Less Invasive Management of a Large Pneumatocele

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Neonatology Update

By Heidi Morris, MMS, PA-C, Physician Assistant and Research Coordinator, Division of Neonatology

In this article, we review a case of a preterm infant with severe bronchopulmonary dysplasia (BPD), a history of S. aureus pneumonia, and subsequent large pneumatocele, managed with a less typical treatment modality.

RC was born preterm at 25 weeks gestation and spent the first three months of life at a community NICU. In addition to typical issues related to extreme prematurity, RC acquired Staphylococcus aureus sepsis and pneumonia, on DOL 12. Subsequently, her course was complicated by bilateral pneumatoceles. She required invasive mechanical ventilation for the majority of her hospital course and failed three attempts at extubation, despite two courses of lung-targeted steroids. RC had an acute worsening in respiratory status associated with an increasing right-sided pneumatocele and pneumothorax.

CHOP’s Surgeon-in-Chief, N. Scott Adzick, MD, reviewed RC’s case and recommended transfer to CHOP for potential surgical resection. At just over 40 weeks post-menstrual age, RC was admitted to CHOP’s Newborn/Infant Chronic Lung Disease Program (NeoCLD) for management of her pneumatocele and severe BPD. She was noted to have chronic hypercarbia and acutely progressive hypoxia; on plain film, a large right pneumatocele with mediastinal shift and compression of bilateral lung tissue was noted. In conjunction with General Surgery, the decision was made to proceed with surgery.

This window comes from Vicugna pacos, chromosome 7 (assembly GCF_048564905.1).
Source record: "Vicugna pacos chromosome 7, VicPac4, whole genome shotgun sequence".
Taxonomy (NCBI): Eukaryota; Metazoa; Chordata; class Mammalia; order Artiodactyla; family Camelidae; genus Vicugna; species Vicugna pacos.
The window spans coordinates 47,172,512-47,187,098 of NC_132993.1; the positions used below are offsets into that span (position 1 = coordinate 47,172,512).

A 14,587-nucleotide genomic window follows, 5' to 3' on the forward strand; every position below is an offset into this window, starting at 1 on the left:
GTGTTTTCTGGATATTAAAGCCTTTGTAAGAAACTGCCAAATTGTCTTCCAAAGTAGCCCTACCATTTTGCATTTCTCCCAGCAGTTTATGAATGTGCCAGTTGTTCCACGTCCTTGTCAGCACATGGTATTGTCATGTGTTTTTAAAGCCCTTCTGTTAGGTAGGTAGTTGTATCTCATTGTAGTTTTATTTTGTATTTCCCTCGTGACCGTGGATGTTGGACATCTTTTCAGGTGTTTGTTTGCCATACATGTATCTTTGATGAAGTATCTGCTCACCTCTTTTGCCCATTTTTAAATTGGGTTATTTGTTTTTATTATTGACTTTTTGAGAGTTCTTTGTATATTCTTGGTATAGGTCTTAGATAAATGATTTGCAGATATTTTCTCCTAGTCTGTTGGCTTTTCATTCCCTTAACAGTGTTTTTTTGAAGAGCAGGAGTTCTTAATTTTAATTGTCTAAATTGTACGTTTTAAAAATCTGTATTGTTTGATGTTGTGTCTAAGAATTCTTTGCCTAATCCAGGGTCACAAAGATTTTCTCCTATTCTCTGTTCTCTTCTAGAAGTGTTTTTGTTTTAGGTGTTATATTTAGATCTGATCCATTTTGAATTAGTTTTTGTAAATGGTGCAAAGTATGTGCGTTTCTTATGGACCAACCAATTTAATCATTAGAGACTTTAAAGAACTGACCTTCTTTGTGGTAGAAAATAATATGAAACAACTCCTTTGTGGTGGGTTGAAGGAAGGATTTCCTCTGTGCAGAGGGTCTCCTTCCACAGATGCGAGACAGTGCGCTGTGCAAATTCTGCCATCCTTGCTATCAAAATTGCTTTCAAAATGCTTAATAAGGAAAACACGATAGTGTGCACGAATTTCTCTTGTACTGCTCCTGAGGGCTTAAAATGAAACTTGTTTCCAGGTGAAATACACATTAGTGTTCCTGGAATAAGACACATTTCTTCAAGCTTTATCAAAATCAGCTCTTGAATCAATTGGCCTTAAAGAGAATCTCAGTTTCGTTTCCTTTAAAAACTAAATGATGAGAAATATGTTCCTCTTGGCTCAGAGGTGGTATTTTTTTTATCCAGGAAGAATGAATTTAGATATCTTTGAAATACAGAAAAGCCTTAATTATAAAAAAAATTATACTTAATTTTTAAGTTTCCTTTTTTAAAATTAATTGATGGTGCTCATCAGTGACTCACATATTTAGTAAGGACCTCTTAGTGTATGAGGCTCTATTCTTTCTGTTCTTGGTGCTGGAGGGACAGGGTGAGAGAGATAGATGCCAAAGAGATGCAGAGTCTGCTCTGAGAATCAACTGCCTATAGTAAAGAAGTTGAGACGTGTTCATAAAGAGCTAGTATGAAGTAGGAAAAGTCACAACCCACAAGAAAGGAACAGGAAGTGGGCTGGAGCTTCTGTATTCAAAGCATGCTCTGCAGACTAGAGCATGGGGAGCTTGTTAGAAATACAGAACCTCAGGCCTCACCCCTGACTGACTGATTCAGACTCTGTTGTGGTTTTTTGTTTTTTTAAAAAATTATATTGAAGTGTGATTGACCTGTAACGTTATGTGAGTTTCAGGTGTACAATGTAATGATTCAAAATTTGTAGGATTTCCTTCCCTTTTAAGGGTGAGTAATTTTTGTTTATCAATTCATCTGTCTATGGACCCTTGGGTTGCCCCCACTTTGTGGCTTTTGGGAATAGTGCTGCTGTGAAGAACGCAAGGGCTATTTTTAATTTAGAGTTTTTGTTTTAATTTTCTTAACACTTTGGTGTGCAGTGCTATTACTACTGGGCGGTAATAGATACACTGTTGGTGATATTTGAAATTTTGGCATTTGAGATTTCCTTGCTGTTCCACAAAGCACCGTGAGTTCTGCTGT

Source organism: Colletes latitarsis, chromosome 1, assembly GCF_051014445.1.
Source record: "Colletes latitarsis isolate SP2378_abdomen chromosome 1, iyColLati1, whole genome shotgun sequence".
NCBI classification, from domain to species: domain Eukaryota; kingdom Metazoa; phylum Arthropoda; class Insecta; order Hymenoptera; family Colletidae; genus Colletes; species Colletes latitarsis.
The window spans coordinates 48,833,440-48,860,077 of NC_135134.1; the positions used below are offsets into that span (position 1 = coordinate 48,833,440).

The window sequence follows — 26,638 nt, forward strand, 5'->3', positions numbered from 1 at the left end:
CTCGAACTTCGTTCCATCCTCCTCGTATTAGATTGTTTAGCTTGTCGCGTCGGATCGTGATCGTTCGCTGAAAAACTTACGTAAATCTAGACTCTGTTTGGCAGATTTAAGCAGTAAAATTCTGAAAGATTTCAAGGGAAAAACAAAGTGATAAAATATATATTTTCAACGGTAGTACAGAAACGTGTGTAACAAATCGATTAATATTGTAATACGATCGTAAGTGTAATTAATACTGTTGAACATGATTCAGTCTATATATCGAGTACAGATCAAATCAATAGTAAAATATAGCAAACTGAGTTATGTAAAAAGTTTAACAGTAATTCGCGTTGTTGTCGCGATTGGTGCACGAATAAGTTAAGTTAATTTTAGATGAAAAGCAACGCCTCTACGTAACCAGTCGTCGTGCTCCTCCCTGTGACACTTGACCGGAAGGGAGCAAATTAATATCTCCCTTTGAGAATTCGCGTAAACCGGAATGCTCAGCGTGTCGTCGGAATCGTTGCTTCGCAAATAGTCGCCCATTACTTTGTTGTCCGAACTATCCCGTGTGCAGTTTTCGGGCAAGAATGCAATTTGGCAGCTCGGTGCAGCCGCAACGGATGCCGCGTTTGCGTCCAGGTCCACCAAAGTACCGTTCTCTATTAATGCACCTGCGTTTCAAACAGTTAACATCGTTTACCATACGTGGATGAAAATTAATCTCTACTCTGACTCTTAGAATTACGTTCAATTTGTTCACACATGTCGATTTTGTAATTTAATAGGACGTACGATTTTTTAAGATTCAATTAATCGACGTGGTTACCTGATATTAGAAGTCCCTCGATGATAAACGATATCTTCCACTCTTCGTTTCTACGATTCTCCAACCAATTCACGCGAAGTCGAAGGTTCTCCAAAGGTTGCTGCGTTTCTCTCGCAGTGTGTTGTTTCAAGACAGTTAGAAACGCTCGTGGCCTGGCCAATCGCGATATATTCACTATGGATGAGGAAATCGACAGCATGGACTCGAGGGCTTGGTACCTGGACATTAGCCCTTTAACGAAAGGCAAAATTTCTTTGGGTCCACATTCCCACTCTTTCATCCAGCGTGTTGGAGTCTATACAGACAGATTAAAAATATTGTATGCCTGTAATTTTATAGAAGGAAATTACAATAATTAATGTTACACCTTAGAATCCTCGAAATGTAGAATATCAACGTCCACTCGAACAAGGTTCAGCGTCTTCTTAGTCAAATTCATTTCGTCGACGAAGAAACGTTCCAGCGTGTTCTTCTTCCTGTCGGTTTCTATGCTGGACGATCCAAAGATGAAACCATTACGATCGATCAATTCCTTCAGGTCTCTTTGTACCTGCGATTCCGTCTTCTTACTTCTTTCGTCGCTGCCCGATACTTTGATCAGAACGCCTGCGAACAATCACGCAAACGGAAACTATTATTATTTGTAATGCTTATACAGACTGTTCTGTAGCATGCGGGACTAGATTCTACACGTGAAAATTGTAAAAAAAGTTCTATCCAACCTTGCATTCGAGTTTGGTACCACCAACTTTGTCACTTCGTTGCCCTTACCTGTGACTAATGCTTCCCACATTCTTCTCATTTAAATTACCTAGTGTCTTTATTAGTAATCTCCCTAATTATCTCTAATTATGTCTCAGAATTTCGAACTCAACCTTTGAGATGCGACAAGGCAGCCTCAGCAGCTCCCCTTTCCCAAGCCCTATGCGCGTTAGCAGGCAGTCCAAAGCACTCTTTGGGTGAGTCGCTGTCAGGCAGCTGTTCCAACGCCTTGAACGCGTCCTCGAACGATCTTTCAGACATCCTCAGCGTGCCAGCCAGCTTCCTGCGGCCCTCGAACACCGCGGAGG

While in the operating room, Dr. Adzick noted an “orangesized” pneumatocele. He had originally planned for a right upper lobectomy, but he became concerned for both the complexity of the surgery as well as the infant’s potential intolerance to invasive surgery, given her high PCO2 values and oxygen needs, particularly if she was to have an uncontrolled air leak. Thus, the decision was made to perform an indwelling anterior right tube thoracostomy (into the pneumatocele) to allow for continued evacuation. The initial intention was to provide decompression of the pneumatocele in order to restore lung volumes and architecture and provide clinical stability for a potential staged surgery.

Immediately following surgery there was near complete resolution of pneumatocele on film. Clinically, RC had a dramatic improvement in ventilatory status. The chest tube initially remained to suction with air leak noted at each breath. Duration of indwelling catheter placement and need for future surgery was reassessed on a frequent basis. Ultimately, the chest tube was removed after five weeks with permanent involution of pneumatocele. Three weeks later, RC was extubated, and four months after that, RC was discharged home on oxygen.

Management of complications associated with lung disease, including large pneumatoceles, are complex and complicated by the often critical and unstable nature of infants with severe BPD. Successful strategies must be individualized and may require ingenuity and innovation. Thus, it is important to highlight a cooperative and multidisciplinary approach to the care of these patients.

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